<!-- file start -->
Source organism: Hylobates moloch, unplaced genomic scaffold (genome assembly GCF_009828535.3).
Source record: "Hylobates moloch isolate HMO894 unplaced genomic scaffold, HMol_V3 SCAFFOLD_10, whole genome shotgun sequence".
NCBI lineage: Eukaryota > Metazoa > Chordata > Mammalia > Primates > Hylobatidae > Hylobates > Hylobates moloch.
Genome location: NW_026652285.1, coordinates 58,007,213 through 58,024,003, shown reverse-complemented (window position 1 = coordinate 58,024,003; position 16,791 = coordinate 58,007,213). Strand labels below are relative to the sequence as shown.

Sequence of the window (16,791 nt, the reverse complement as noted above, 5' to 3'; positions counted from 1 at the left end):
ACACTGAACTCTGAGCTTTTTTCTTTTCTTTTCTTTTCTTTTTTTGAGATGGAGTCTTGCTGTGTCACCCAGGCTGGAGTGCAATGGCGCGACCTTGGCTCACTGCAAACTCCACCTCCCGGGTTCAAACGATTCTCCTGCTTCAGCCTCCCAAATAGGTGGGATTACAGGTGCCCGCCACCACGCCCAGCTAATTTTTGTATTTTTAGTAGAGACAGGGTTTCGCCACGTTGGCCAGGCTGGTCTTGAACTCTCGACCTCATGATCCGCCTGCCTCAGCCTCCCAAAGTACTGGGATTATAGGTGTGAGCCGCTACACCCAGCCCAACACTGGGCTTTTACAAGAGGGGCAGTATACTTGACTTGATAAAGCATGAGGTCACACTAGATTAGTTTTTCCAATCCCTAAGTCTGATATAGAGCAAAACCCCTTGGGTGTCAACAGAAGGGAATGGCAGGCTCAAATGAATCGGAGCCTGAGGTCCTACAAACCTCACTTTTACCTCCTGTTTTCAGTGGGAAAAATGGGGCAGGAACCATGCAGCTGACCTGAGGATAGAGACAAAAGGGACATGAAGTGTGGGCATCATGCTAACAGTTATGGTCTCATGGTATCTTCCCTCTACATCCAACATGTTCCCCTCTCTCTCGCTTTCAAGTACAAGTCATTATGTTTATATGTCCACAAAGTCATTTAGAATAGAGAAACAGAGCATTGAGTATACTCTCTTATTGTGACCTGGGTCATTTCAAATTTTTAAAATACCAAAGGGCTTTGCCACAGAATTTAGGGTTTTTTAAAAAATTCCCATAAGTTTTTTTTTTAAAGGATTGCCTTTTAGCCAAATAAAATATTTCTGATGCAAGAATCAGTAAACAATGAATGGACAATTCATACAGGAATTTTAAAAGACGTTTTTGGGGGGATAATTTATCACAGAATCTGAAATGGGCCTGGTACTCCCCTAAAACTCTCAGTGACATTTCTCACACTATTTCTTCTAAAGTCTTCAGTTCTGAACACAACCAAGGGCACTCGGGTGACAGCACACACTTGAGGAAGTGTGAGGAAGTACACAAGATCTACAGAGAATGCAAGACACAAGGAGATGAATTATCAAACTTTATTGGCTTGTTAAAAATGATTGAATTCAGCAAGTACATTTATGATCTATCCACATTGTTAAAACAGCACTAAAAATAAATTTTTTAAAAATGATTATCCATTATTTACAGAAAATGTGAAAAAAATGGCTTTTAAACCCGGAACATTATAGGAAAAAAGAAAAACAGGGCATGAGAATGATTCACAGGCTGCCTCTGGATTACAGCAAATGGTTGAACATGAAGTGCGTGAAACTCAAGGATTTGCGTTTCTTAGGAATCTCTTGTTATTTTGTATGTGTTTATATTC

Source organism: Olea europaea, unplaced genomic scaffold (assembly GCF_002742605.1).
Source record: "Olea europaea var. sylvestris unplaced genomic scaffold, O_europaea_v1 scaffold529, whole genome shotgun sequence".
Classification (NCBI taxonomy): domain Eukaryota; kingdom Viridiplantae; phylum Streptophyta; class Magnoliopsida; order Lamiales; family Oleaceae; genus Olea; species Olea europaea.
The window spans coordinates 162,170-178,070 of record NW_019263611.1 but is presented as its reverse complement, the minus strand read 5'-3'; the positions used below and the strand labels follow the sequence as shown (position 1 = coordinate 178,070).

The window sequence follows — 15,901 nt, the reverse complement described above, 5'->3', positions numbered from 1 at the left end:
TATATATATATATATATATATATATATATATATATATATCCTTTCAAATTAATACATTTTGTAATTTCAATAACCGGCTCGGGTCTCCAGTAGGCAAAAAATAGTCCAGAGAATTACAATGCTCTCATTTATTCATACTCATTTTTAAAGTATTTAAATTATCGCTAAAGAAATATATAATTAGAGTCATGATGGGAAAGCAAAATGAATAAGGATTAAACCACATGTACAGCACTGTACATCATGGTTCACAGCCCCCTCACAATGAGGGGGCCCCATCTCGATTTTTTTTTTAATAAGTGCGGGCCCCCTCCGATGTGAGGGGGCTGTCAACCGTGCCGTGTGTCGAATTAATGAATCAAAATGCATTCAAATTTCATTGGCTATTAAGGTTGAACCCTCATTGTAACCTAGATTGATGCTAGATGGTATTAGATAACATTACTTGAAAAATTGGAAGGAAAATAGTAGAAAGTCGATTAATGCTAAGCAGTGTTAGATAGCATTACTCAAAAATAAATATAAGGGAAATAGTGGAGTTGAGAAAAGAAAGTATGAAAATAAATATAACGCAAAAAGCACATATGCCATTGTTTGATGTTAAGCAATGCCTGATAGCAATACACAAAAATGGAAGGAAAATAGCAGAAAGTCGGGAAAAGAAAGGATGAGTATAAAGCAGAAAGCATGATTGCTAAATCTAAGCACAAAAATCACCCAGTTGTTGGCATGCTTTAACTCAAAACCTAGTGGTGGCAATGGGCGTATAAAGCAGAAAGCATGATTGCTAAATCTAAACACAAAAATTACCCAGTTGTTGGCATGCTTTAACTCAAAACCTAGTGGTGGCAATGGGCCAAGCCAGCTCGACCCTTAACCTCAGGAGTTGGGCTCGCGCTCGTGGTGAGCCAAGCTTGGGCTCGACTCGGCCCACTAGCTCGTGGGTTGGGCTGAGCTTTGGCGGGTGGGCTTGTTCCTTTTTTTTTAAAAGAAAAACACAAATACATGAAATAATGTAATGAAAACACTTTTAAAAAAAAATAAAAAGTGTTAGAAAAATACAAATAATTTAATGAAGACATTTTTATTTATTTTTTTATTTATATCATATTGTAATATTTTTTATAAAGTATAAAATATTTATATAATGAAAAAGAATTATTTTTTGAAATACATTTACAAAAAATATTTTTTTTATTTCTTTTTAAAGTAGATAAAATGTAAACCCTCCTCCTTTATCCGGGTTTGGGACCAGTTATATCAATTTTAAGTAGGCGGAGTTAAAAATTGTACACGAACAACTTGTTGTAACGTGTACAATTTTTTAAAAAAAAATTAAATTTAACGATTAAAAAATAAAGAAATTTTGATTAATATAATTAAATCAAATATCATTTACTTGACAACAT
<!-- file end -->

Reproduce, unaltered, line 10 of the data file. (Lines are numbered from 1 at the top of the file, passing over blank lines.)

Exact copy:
The window spans coordinates 162,170-178,070 of record NW_019263611.1 but is presented as its reverse complement, the minus strand read 5'-3'; the positions used below and the strand labels follow the sequence as shown (position 1 = coordinate 178,070).